30 participants (students and teachers) participated in a ten-day media nomad workshop
BCMD: Taking action to bring about change, a group of media nomads took the initiative to put waste bins at different locations at Kuenselphodrang in Thimphu, where waste management was increasingly becoming an issue.
The group constituted participants of the fourth media nomad: community mapping workshop organised by the Bhutan centre for media and democracy (BCMD).
Presenting their work at the closing ceremony yesterday a teacher trainee of Samtse college of education and member of the group, Bagawath Bhandari, 21, said they even managed to get the thromde officials to commit to maintain the waste bins.
Kuenselphodrang is outside the thromde boundary.
“It doesn’t have to be the government to bring such differences, although small, anyone can bring positive changes in their community,” Bagawath Bhandari said. “Such challenges are opportunities for us to bring change in communities.”
Participants said such positive changes added to their understanding of citizen action as being at the centre of a democracy.
A total of 30 participants, including students and teachers, who were divided into five groups, participated in the ten-day workshop.
After looking into the possibility of bringing positive changes, participants presented their solutions after exploring different parts of communities in Thimphu.
By mapping these communities, participants presented the issues and challenges faced by these community members, after documenting their stories and exploring ways to find solutions during the workshop.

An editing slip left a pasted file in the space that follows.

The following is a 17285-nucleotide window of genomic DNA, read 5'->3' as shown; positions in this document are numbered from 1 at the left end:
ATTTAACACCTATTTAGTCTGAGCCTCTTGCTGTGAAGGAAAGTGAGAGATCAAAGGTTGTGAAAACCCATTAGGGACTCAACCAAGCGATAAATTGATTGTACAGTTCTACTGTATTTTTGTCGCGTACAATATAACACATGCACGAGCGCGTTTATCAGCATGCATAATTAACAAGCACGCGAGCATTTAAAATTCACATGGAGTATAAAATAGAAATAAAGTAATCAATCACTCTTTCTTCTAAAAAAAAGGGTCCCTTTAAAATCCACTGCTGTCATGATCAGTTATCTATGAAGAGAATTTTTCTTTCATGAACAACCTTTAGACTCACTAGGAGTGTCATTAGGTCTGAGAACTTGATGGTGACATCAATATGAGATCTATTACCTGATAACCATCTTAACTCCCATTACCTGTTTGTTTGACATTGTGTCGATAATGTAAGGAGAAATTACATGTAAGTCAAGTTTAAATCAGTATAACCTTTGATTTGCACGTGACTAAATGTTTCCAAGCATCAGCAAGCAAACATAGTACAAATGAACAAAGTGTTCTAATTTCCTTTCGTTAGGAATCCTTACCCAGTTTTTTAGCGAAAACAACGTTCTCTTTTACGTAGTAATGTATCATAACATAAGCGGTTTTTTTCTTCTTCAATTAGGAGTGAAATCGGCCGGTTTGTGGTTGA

The other groups’ works revolved around street hawkers, improvement of slums in Motithang, promotion of local produce as tsho (food offering) instead of packaged food, and the lack of city bus service at Changidaphu.
BCMD’s assistant program officer, Tshering Eudon, said this was the third time they were conducting the community mapping workshop.
“Community mapping is a simple process, where one needs basic interview, photography and research skills to explore communities,” Tshering Eudon said.
“By exploring the communities, youth discover that there are challenges community faces, which can be solved at the local level by involving residents,” Tshering Eudon said.
“We realised how powerful a tool community mapping process can be in bringing positive change to community,” Tshering Eudon said. “We’re now planning to spread it to schools and colleges in different dzongkhags.”
For the mapping process, they were using a GIS (geographic information system) software, provided by UNICEF as a pilot project.
By Thinley Zangmo